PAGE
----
Release Date: Jan 18, 2019
Record label: !K7
Genre(s): Pop/Rock, Alternative/Indie Rock, Indie Electronic
The first five-star album of 2019! Proof that James Blake is one of the world's greatest producers, this loved-up fourth record, featuring Andre 3000 and Travis Scott, sees him finally in control as a brilliant songwriter and emotive lyricist James Blake has always been far more than the 'sad boy' he's so often pinned as. Whether it's cracking jokes on stage, inviting Stephen Merchant onto his Radio 1 Residency to play the part of the fictitious DJ Badger, or churning out fiver-on-the-door, techno-heavy club nights with his 1800-Dinosaur collective, his temperament has often been tangential to his lovelorn music. That is, until 'The Colour In Anything'.
The Lowdown: James Blake's career is the story of percussion giving way to melody. The onetime dubstep DJ first gained notice for his kinetic drums and wildly fractured rhythms. But even as dubstep was peaking, Blake was moving on. His debut album, 2011's James Blake, showcased a new attention to hookmaking.
I pull up, hop out, air out, made it look sexy James Blake's music has always pointed toward a lesson hard-earned, with the cold, intricate sculptures to match: feelings left unsaid, desires left unmatched, matches left un-swiped. Coming at the turn of a decade about ready to forcibly recede the maximalist pop of its yesteryear into bent shapes and silhouettes, 2011's self-titled post-dubstep artifact felt as much of its time as history has since revealed it to be fashionably out of step, drawing upon its own insular whirring clockwork to serve as Blake's calling card (not for nothing did Drake display the artwork in-studio as his own Take Care took shape for a late fall release) just as its form evoked the tender, pointed personality at its helm. Considered in hindsight, a scrupulous, expansive, and adoring audience might have been ill-suited for the particulars that made that album a rightful classic, its long-player narrative interpolating pop songwriting as a language to communicate implacable insights, simple as they were: "Beacon don't fly too high" goes one warbly, prescient refrain, and so an audience seized upon the sound as some new scripture, its bashful prodigy borne into expectations too big to carry.
At the beginning of his fourth album, Assume Form, James Blake finds himself at a mental crossroads. It's a pretty song, made from blossoming piano lines, tender drums and strings, but his mind is in conflict. "I will be touchable by her, I will be reachable," he decides. But then: "When you touch me, I wonder what you could want with me." Blake drops in a sample, used just once and lowered in pitch, of the poet Rage Almighty.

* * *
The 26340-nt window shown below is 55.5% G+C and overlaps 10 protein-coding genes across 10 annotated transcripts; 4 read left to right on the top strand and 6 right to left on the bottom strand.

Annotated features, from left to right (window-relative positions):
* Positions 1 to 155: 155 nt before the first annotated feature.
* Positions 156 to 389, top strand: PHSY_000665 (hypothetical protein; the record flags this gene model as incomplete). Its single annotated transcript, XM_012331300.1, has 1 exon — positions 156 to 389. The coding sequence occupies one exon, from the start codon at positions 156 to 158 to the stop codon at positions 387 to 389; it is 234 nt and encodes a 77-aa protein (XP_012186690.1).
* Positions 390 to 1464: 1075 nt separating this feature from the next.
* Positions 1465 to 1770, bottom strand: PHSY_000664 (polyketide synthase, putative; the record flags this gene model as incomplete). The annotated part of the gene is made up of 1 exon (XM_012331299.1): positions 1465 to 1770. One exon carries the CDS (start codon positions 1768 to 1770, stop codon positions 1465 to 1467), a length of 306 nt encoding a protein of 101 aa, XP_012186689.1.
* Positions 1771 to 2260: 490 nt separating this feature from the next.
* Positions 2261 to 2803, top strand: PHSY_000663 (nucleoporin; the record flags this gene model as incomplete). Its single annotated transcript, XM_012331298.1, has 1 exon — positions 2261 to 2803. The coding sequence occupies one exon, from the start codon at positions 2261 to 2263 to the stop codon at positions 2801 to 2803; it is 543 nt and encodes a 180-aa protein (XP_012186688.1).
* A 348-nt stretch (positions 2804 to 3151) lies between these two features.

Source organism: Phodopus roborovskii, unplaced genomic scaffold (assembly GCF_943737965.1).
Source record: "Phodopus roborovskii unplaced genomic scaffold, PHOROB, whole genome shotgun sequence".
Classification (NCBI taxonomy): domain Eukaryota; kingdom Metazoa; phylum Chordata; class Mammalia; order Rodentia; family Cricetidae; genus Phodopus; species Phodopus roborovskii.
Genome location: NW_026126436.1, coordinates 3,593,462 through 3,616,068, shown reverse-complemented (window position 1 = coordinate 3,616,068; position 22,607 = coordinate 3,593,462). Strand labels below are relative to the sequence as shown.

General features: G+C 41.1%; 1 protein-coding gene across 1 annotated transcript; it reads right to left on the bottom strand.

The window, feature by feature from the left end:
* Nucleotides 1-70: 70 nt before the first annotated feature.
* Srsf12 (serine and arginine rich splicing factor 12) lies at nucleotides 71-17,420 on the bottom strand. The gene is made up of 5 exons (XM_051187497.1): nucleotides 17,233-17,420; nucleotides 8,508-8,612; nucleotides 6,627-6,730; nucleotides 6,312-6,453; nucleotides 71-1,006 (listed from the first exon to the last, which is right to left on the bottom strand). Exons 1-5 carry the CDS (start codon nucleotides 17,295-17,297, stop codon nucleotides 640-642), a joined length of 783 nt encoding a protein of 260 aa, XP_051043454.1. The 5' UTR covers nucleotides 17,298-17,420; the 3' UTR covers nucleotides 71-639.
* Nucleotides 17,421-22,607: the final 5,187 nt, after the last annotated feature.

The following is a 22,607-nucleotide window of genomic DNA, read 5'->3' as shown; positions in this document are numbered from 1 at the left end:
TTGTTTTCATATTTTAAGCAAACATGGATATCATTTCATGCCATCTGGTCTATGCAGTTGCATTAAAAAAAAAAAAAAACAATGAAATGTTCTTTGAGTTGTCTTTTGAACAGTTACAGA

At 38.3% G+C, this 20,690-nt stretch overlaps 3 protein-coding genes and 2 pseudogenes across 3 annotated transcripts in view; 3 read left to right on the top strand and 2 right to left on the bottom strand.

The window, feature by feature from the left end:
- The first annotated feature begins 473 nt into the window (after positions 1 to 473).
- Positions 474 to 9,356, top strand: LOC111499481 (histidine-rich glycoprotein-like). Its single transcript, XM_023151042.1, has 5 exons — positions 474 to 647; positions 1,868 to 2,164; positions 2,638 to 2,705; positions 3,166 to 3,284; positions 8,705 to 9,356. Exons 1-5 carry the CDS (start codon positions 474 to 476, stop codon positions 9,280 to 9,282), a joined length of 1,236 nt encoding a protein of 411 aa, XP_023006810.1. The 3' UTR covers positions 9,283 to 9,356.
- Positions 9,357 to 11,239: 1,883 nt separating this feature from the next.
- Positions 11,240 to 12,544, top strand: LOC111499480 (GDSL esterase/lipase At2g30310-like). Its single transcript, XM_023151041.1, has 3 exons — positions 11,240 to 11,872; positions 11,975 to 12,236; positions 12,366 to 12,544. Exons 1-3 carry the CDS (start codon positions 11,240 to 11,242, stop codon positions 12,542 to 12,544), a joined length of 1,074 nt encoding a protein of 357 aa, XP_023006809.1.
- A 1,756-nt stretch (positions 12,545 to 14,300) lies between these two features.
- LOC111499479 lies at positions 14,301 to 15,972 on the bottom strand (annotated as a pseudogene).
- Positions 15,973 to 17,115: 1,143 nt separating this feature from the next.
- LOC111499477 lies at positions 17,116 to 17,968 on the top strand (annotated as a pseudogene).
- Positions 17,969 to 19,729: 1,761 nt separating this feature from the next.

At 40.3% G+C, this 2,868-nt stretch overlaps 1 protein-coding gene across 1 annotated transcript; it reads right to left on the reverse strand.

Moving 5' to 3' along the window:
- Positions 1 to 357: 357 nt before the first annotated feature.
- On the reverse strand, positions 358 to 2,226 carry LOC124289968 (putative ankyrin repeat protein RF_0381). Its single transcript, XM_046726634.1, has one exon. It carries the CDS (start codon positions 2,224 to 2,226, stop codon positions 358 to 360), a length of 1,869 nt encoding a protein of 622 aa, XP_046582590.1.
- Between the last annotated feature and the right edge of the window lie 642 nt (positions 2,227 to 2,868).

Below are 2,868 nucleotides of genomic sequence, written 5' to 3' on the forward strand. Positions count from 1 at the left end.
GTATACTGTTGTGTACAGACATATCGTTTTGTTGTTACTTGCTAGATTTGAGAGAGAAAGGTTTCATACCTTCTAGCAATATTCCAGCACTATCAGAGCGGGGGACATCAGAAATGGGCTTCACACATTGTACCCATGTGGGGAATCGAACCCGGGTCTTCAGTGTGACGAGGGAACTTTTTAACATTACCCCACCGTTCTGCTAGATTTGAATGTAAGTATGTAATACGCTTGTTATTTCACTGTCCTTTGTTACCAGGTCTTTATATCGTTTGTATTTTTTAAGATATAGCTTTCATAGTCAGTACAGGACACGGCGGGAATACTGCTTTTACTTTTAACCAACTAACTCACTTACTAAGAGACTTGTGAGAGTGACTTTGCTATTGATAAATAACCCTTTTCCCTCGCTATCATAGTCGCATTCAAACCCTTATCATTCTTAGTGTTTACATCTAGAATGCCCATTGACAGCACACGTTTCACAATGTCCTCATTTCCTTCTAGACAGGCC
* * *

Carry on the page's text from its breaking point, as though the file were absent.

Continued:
James Blake is an odd product of his time. A songwriter and producer who started his career in the nebulous post-dubstep genre, he has spent the last few years at the heart of the American rap and R&B scenes in a way that would been completely implausible for his forebears. He can work with Oneohtrix Point Never and Jay-Z simultaneously, nobody batting an eyelid, and while such versatility runs the risk of leaving an artist faceless (as was the case with Hudson Mohawke) Blake uses the creative freedom to his advantage throughout Assume Form, his fourth record and his most diverse.
James Blake's album covers say a lot about his progression as an artist. On his 2011 debut, his face was shrouded and blurred. Follow-up 'Overgrown' was clearer, but saw him standing in the distance in a sparse, snowy landscape. Third effort, 2016's 'The Colour In Anything', meanwhile, featured a signature illustration from his namesake, illustrator Quentin.
Assume Form is bound to be known as James Blake's love album, but these aren't ballads meant to fill wedding party playlists. While they could be co-opted in such a fashion, these are less "love songs" and more "James Blake's love songs." Ever since his self-titled debut made him a star as both a vocalist and a producer nearly eight years ago, Blake has permanently seemed on the cusp of going for full-on pop stardom, but he's been able to maintain intrigue and integrity in his sound. Blake has been revealing himself more, but he's still got plenty of layers on.